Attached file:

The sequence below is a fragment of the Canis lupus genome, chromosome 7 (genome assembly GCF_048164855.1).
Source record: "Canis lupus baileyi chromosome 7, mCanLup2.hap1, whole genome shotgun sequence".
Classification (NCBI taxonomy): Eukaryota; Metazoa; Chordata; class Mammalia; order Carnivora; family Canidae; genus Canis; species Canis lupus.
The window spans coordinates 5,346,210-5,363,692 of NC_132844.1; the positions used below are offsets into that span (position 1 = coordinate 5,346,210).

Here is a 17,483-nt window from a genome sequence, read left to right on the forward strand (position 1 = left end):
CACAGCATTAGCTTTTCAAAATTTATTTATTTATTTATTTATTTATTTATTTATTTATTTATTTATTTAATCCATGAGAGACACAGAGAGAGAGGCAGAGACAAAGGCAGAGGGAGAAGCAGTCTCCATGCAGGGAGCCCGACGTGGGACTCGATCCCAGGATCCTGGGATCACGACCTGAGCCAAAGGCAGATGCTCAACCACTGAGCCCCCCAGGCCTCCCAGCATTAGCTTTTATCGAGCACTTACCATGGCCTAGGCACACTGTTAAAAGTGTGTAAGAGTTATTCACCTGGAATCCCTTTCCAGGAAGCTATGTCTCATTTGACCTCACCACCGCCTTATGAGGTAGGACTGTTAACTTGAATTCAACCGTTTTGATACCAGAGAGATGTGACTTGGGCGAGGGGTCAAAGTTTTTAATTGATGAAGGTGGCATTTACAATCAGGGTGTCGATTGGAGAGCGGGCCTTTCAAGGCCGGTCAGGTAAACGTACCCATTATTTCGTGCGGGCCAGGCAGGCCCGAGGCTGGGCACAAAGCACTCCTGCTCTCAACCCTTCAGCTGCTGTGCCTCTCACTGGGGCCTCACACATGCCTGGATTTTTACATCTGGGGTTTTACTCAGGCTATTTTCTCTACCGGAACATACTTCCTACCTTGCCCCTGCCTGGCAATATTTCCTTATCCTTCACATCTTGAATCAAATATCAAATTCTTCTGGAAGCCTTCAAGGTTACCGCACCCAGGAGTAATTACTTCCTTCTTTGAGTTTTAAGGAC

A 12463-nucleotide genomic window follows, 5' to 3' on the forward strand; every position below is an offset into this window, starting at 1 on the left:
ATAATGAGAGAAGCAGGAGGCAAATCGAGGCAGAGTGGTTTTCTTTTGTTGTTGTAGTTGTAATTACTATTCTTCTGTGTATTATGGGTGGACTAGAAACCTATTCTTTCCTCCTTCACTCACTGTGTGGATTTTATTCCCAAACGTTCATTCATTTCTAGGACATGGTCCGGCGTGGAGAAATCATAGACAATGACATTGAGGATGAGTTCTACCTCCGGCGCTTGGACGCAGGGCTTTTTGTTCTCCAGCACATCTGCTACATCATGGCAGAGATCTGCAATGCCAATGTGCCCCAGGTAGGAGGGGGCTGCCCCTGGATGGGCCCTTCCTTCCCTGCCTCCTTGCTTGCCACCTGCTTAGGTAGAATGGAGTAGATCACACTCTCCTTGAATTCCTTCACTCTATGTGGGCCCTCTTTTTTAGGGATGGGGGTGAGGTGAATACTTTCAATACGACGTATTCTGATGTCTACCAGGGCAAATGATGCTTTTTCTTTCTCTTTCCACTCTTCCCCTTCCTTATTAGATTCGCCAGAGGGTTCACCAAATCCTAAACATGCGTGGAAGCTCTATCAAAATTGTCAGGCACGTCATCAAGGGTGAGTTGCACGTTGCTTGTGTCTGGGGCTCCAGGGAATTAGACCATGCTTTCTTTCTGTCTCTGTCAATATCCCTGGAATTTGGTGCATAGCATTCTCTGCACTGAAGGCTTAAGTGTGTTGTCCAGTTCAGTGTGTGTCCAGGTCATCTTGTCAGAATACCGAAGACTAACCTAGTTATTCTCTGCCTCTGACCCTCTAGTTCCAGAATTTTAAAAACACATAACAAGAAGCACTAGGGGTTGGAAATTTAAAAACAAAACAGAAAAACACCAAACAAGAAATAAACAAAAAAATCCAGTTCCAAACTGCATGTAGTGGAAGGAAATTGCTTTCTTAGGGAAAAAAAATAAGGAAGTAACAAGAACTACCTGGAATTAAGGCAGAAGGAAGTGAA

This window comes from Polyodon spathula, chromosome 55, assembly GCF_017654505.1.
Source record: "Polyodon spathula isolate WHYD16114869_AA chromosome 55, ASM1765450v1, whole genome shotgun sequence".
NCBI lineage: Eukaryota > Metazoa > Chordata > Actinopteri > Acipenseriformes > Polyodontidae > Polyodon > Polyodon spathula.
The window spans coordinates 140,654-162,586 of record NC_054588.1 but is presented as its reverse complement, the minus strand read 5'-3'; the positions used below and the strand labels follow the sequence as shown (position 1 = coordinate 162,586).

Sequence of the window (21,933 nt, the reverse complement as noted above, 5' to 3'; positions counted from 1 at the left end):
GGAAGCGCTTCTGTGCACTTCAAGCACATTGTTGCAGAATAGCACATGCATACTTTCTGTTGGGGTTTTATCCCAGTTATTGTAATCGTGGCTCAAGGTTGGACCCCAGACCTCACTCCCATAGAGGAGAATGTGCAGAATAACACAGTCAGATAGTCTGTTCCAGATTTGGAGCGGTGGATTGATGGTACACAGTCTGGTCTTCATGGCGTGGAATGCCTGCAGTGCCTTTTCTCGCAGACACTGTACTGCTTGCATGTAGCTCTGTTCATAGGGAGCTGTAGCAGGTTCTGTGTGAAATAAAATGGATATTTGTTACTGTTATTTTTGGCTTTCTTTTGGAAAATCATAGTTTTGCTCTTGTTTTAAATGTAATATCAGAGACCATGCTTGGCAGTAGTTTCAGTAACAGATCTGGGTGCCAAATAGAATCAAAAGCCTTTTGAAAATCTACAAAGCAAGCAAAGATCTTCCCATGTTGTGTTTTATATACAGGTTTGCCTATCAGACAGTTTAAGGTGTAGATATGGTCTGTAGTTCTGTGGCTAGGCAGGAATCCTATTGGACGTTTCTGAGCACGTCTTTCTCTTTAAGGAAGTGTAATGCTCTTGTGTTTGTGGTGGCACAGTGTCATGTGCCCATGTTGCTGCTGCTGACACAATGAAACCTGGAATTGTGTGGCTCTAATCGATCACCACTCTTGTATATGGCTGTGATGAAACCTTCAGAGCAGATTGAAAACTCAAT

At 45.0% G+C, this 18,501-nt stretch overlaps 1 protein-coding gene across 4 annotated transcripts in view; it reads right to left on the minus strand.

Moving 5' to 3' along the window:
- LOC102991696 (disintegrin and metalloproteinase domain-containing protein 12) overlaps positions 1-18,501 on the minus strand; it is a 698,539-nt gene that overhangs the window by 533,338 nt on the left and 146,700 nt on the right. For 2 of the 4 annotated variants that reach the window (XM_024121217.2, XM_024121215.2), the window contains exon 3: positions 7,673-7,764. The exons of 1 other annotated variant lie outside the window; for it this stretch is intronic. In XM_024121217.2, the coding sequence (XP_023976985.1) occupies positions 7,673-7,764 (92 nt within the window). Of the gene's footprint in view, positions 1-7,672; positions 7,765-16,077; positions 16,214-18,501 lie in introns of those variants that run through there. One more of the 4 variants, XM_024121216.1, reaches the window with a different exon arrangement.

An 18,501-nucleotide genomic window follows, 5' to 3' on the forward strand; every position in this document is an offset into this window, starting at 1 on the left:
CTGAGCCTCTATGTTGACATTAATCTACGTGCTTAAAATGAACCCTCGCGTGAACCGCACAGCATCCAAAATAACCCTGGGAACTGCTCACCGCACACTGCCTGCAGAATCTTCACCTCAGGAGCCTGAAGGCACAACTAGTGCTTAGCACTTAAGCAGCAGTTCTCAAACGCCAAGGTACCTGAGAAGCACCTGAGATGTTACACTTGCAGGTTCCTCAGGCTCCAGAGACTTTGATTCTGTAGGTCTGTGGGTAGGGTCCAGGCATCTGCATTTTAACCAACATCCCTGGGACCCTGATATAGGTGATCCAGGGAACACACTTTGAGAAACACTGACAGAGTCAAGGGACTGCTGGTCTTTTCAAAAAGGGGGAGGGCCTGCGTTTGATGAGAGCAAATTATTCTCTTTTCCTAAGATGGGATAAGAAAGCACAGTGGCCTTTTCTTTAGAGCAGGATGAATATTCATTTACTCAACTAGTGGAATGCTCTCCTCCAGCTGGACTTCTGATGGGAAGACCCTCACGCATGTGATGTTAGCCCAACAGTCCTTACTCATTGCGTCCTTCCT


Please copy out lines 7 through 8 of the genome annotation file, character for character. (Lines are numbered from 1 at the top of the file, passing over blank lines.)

A 12463-nucleotide genomic window follows, 5' to 3' on the forward strand; every position below is an offset into this window, starting at 1 on the left:
ATAATGAGAGAAGCAGGAGGCAAATCGAGGCAGAGTGGTTTTCTTTTGTTGTTGTAGTTGTAATTACTATTCTTCTGTGTATTATGGGTGGACTAGAAACCTATTCTTTCCTCCTTCACTCACTGTGTGGATTTTATTCCCAAACGTTCATTCATTTCTAGGACATGGTCCGGCGTGGAGAAATCATAGACAATGACATTGAGGATGAGTTCTACCTCCGGCGCTTGGACGCAGGGCTTTTTGTTCTCCAGCACATCTGCTACATCATGGCAGAGATCTGCAATGCCAATGTGCCCCAGGTAGGAGGGGGCTGCCCCTGGATGGGCCCTTCCTTCCCTGCCTCCTTGCTTGCCACCTGCTTAGGTAGAATGGAGTAGATCACACTCTCCTTGAATTCCTTCACTCTATGTGGGCCCTCTTTTTTAGGGATGGGGGTGAGGTGAATACTTTCAATACGACGTATTCTGATGTCTACCAGGGCAAATGATGCTTTTTCTTTCTCTTTCCACTCTTCCCCTTCCTTATTAGATTCGCCAGAGGGTTCACCAAATCCTAAACATGCGTGGAAGCTCTATCAAAATTGTCAGGCACGTCATCAAGGGTGAGTTGCACGTTGCTTGTGTCTGGGGCTCCAGGGAATTAGACCATGCTTTCTTTCTGTCTCTGTCAATATCCCTGGAATTTGGTGCATAGCATTCTCTGCACTGAAGGCTTAAGTGTGTTGTCCAGTTCAGTGTGTGTCCAGGTCATCTTGTCAGAATACCGAAGACTAACCTAGTTATTCTCTGCCTCTGACCCTCTAGTTCCAGAATTTTAAAAACACATAACAAGAAGCACTAGGGGTTGGAAATTTAAAAACAAAACAGAAAAACACCAAACAAGAAATAAACAAAAAAATCCAGTTCCAAACTGCATGTAGTGGAAGGAAATTGCTTTCTTAGGGAAAAAAAATAAGGAAGTAACAAGAACTACCTGGAATTAAGGCAGAAGGAAGTGAA